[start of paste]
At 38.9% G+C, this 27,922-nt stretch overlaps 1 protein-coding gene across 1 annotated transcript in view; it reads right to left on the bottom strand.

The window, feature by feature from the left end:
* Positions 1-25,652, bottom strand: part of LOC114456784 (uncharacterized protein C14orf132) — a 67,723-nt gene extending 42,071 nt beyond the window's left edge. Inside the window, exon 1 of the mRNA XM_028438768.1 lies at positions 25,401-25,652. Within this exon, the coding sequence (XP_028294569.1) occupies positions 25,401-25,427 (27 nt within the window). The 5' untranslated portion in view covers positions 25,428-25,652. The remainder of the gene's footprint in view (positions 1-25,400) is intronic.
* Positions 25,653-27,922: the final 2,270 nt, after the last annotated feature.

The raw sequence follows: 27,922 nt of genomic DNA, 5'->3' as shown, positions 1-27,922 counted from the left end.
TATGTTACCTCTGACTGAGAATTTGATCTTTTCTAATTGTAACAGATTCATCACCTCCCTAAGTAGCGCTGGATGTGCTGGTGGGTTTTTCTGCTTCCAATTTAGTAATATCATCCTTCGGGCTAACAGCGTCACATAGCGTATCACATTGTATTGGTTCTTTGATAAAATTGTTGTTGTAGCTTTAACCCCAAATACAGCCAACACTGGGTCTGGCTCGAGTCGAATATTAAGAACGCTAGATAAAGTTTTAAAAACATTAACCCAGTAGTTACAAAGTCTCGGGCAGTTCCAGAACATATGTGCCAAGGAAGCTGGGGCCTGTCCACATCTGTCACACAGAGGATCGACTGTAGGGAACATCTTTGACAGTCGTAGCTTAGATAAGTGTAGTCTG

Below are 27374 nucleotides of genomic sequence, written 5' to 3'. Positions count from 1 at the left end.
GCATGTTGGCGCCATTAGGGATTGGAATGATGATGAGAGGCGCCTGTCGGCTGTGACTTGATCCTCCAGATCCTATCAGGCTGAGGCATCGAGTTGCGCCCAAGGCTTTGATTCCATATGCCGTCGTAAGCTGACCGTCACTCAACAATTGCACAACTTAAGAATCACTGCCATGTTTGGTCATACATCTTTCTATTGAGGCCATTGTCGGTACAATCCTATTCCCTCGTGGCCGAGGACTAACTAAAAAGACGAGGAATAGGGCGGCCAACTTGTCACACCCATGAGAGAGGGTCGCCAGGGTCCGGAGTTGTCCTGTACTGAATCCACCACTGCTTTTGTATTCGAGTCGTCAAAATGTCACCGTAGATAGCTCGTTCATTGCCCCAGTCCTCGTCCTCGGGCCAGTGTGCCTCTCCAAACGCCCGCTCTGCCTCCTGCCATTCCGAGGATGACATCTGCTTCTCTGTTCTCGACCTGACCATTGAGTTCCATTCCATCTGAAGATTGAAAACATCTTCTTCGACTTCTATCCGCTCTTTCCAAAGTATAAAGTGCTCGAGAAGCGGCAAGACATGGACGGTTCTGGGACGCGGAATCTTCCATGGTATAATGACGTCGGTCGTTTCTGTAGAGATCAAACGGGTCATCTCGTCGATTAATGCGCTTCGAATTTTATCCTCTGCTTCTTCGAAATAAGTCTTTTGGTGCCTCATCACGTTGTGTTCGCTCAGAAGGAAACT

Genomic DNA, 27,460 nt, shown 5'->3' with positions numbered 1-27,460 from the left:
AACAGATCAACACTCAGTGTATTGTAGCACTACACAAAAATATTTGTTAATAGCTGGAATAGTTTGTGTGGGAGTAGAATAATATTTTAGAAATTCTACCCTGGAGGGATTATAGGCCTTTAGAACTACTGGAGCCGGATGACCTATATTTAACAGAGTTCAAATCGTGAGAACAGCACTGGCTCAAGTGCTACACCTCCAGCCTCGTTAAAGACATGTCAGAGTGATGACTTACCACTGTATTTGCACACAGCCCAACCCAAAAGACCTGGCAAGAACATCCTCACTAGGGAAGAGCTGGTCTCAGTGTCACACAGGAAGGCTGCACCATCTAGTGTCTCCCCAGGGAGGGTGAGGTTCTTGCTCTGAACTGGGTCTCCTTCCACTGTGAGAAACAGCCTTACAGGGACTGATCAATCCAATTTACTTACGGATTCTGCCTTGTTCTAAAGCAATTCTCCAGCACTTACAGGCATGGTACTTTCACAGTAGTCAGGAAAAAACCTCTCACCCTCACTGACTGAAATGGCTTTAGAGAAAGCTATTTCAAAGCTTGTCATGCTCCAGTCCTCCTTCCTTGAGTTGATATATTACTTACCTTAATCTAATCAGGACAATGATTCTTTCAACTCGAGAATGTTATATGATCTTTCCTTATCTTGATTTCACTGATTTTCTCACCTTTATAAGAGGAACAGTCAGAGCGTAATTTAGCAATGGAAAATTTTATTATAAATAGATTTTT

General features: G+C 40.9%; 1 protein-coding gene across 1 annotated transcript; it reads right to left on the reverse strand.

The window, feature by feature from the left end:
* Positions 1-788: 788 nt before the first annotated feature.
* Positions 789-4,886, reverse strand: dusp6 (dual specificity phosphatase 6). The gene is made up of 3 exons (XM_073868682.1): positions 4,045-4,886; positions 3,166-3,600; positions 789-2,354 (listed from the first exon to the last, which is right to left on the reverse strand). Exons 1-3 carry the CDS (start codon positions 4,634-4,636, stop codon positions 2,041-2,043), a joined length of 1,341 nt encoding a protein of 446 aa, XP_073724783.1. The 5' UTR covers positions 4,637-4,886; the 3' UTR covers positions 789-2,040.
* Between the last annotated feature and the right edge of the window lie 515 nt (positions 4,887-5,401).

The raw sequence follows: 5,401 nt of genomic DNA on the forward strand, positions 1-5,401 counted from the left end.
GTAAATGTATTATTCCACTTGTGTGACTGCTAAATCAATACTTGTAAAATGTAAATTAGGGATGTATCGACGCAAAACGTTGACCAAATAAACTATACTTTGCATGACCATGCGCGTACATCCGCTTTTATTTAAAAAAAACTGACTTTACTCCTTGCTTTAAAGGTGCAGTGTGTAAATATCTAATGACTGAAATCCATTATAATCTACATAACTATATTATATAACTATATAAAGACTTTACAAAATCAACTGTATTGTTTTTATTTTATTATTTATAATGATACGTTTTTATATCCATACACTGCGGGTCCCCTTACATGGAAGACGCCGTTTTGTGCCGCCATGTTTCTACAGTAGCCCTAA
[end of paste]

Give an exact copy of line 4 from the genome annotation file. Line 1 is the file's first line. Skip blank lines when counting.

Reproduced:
* Positions 25,653-27,922: the final 2,270 nt, after the last annotated feature.